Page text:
32 year follow up of patients following atrial redirection surgery for transposition of the great arteries

M. Louise Morrison, Brian Grant, Brian McCrossan, Andrew J. Sands, Colum G. Owens, Mark S. Spence, Frank A. Casey, Brian G. Craig, Christopher Lockhart*

*Corresponding author for this work

Research output: Contribution to journalArticlepeer-review

3 Citations (Scopus)


A significant body of patients who have undergone Mustard or Senning procedure require lifelong follow up. In this retrospective review, we examined the cohort of such patients currently attending our center.

Patients who had undergone either Mustard or Senning procedure were identified. We retrospectively reviewed medical records, recorded demographic information and data regarding the clinical state, NHYA class, cardiopulmonary exercise testing, NT-proBNP measurement, and recent cardiac MRI findings.

Forty-six patients were identified, the mean age was 32.2 years (± 6.1 years), 67.4% were male. Thirty-two patients (69.6%) had undergone a Senning procedure. The median length of the follow-up was 32 years. Thirty-two patients (69.6%) were NHYA class 1. The mean VO2max achieved was 24.2 ± 5.8 mL/min/kg. The mean NT-proBNP was 266.4 pg/mL (± 259.9 pg/mL). The mean right ventricular end-diastolic volume (RVEDV) was 212.4 mL ± 73.1 mL (indexed 114.2 mL/m2 ± 34.4 mL/m2). The mean right ventricular ejection fraction (RVEF) was 53.7% ± 7.9%. The mean left ventricular end-diastolic volume (LVEDV) was 161.5 mL ± 73.7 mL (indexed 87.8 mL/m2 ± 41.1 mL/m2). The mean left ventricular ejection fraction (LVEF) was 59.8% ± 5.7%. There was a significant correlation between right ventricular (RV) size on MRI and NT-proBNP level.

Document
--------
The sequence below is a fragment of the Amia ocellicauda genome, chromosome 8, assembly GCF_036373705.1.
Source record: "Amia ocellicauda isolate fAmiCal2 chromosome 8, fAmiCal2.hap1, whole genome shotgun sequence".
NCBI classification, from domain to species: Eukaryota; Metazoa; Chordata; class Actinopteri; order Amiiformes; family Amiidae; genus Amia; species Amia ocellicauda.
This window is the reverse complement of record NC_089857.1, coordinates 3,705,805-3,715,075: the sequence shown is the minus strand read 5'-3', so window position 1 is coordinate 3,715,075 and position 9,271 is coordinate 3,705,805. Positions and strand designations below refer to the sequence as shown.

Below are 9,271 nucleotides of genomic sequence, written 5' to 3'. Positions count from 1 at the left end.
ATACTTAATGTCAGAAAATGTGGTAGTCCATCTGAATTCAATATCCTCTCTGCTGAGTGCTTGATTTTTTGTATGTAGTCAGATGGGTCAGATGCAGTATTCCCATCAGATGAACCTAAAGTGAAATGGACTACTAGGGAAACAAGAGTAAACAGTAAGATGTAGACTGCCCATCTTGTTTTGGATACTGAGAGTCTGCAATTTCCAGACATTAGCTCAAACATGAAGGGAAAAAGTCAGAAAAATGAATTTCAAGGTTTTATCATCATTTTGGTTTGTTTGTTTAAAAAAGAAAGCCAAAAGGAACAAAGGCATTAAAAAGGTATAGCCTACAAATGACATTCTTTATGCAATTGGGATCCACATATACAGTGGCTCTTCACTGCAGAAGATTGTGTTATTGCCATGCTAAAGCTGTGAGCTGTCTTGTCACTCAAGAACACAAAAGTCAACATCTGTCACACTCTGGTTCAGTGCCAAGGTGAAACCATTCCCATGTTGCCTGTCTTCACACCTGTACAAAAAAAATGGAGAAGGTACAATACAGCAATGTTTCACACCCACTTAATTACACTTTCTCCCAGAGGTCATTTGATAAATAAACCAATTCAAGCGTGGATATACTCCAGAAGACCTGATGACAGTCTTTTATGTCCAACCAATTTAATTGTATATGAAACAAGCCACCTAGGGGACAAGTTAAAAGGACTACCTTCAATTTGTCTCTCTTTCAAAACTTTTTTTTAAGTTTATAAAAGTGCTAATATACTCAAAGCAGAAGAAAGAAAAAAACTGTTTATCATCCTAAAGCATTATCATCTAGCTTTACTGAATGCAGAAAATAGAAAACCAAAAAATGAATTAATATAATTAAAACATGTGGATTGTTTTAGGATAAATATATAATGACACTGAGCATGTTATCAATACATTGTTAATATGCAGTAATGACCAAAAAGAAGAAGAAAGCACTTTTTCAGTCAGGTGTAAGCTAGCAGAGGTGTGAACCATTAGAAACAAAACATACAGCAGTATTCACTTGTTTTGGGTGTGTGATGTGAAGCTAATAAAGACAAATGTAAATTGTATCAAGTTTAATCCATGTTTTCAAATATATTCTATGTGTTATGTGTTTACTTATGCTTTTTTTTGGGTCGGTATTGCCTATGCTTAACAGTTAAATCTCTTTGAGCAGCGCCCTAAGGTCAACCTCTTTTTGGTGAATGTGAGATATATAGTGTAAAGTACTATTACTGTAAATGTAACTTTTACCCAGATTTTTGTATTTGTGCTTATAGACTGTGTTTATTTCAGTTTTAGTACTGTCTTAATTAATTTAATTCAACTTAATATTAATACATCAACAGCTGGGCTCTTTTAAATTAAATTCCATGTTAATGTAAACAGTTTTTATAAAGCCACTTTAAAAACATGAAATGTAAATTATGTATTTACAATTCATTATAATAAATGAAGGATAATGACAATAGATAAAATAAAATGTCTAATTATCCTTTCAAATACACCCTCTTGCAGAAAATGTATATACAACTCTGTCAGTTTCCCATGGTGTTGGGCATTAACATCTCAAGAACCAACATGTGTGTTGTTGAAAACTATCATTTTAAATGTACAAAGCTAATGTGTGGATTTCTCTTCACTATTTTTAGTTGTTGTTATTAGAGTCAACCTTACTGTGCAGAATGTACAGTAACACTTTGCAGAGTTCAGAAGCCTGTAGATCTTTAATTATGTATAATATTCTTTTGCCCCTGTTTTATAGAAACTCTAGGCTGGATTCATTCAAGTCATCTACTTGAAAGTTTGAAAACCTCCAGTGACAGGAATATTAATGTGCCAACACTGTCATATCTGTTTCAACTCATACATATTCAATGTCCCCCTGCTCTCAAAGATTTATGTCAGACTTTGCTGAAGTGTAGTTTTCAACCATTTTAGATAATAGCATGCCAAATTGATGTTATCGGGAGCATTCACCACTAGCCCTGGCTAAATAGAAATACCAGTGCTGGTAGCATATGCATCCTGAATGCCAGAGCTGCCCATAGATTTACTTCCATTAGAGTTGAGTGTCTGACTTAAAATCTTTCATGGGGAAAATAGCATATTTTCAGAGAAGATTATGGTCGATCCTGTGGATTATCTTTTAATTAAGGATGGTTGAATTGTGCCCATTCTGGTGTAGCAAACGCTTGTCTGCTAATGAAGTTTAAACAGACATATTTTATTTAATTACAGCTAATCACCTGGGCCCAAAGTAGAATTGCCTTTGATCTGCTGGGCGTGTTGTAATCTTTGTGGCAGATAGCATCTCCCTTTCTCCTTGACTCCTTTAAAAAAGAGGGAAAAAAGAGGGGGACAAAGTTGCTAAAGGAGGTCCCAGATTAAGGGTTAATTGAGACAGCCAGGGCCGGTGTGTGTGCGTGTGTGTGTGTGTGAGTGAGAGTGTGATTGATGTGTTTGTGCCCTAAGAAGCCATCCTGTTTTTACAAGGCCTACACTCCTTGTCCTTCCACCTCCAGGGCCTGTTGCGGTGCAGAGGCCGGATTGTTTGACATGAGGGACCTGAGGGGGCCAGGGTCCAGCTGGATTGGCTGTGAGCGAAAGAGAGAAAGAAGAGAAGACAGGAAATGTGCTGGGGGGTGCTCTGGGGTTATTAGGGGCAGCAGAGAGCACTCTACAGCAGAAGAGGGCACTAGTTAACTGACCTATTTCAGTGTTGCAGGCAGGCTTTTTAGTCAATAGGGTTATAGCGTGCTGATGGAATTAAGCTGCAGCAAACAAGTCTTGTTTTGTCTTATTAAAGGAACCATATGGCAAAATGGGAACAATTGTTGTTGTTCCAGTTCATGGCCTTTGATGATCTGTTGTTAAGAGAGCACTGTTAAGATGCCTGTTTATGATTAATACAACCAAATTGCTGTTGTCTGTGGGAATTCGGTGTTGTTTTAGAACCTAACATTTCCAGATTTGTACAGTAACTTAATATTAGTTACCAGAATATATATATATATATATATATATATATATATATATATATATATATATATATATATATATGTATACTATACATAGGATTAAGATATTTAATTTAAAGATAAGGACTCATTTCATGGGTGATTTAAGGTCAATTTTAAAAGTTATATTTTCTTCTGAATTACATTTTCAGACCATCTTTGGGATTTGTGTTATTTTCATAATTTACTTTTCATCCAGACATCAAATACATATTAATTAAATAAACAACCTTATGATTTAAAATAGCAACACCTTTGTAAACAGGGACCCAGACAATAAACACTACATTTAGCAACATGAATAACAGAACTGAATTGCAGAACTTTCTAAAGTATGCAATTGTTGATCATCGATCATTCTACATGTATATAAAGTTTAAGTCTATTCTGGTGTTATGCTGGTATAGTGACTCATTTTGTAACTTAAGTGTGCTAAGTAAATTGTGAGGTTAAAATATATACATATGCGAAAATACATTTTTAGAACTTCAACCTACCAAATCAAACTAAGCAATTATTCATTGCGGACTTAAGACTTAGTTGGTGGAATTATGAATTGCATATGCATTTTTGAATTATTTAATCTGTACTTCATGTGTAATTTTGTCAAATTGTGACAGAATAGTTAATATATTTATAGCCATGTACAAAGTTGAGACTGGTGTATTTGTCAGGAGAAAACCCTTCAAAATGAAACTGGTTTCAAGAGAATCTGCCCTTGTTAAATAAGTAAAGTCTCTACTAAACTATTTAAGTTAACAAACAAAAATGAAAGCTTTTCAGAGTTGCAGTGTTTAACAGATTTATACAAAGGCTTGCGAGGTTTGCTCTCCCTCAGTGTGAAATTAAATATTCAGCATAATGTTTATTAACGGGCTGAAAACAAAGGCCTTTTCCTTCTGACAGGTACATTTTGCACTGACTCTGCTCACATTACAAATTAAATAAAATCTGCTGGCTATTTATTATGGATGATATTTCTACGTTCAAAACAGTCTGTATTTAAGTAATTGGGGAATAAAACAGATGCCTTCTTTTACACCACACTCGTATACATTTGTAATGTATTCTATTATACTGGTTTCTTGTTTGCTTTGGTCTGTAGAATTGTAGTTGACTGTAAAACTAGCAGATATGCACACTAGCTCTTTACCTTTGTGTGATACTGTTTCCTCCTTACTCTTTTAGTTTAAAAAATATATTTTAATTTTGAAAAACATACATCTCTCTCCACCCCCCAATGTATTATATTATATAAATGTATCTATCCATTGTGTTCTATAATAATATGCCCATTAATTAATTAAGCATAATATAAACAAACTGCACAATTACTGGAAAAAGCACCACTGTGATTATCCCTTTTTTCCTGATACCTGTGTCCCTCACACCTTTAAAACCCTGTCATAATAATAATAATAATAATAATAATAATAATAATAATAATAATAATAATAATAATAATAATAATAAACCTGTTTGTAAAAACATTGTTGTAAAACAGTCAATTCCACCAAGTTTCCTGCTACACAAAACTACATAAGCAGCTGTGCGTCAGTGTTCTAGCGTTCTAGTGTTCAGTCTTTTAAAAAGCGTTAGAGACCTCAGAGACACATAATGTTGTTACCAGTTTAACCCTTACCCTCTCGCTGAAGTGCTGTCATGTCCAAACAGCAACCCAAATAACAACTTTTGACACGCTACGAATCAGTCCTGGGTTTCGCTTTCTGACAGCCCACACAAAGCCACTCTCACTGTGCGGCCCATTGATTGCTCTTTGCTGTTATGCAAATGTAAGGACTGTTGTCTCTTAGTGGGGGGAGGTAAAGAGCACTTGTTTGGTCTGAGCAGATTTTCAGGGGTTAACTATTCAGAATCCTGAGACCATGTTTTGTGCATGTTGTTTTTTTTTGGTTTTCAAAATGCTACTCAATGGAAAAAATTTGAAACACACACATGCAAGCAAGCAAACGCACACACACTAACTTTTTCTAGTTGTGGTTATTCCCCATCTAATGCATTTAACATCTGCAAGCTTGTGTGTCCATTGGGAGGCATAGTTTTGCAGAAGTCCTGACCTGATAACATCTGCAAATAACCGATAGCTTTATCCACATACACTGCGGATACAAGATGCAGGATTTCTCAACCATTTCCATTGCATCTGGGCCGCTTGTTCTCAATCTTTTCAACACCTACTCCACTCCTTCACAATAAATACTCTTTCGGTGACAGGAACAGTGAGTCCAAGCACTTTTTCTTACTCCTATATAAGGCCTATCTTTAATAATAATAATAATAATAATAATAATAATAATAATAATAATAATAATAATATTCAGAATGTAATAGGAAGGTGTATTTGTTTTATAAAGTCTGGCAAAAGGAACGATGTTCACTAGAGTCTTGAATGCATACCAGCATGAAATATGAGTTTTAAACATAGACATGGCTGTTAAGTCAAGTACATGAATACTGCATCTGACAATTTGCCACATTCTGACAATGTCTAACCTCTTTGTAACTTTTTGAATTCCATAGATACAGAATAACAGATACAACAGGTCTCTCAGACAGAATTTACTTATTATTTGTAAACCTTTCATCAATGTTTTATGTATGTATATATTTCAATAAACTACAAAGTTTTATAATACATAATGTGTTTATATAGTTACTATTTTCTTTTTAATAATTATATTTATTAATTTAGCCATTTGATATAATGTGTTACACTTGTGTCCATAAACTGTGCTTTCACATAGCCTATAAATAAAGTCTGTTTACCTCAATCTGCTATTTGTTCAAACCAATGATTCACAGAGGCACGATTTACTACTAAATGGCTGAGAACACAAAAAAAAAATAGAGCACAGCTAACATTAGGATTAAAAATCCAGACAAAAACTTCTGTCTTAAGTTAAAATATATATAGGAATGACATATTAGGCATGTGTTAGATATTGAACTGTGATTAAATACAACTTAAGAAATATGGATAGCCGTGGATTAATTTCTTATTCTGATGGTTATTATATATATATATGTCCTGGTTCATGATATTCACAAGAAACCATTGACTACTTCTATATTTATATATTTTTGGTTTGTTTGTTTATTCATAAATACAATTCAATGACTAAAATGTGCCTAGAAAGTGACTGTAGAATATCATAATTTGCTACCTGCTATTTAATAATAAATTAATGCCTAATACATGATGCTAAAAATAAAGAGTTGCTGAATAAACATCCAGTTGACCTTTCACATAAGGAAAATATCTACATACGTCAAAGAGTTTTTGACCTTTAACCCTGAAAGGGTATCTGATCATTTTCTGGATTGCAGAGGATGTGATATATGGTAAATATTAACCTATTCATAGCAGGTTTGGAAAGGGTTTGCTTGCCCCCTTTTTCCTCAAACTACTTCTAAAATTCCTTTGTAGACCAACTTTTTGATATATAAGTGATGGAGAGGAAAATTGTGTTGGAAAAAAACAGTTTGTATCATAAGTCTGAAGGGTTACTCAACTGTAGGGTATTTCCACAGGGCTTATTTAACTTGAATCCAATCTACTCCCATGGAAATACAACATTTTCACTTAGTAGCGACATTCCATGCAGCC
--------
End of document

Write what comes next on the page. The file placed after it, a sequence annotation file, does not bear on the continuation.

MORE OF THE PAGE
We present a relatively well cohort of patients with overall favorable long-term outcome. The majority of patients are NHYA class 1 and the systemic right ventricular function appears to be well preserved as assessed by MRI. The exercise tolerance is reduced, with the majority of patients achieving around 60% of the estimated VO2max. Regular specialist follow-up and assessment with advanced imaging at regular intervals remain important for this group.

Original languageEnglish
Pages (from-to)846-853
JournalCongenital Heart Disease
Issue number5
Early online date06 Sept 2019
Publication statusPublished - 14 Oct 2019
Externally publishedYes


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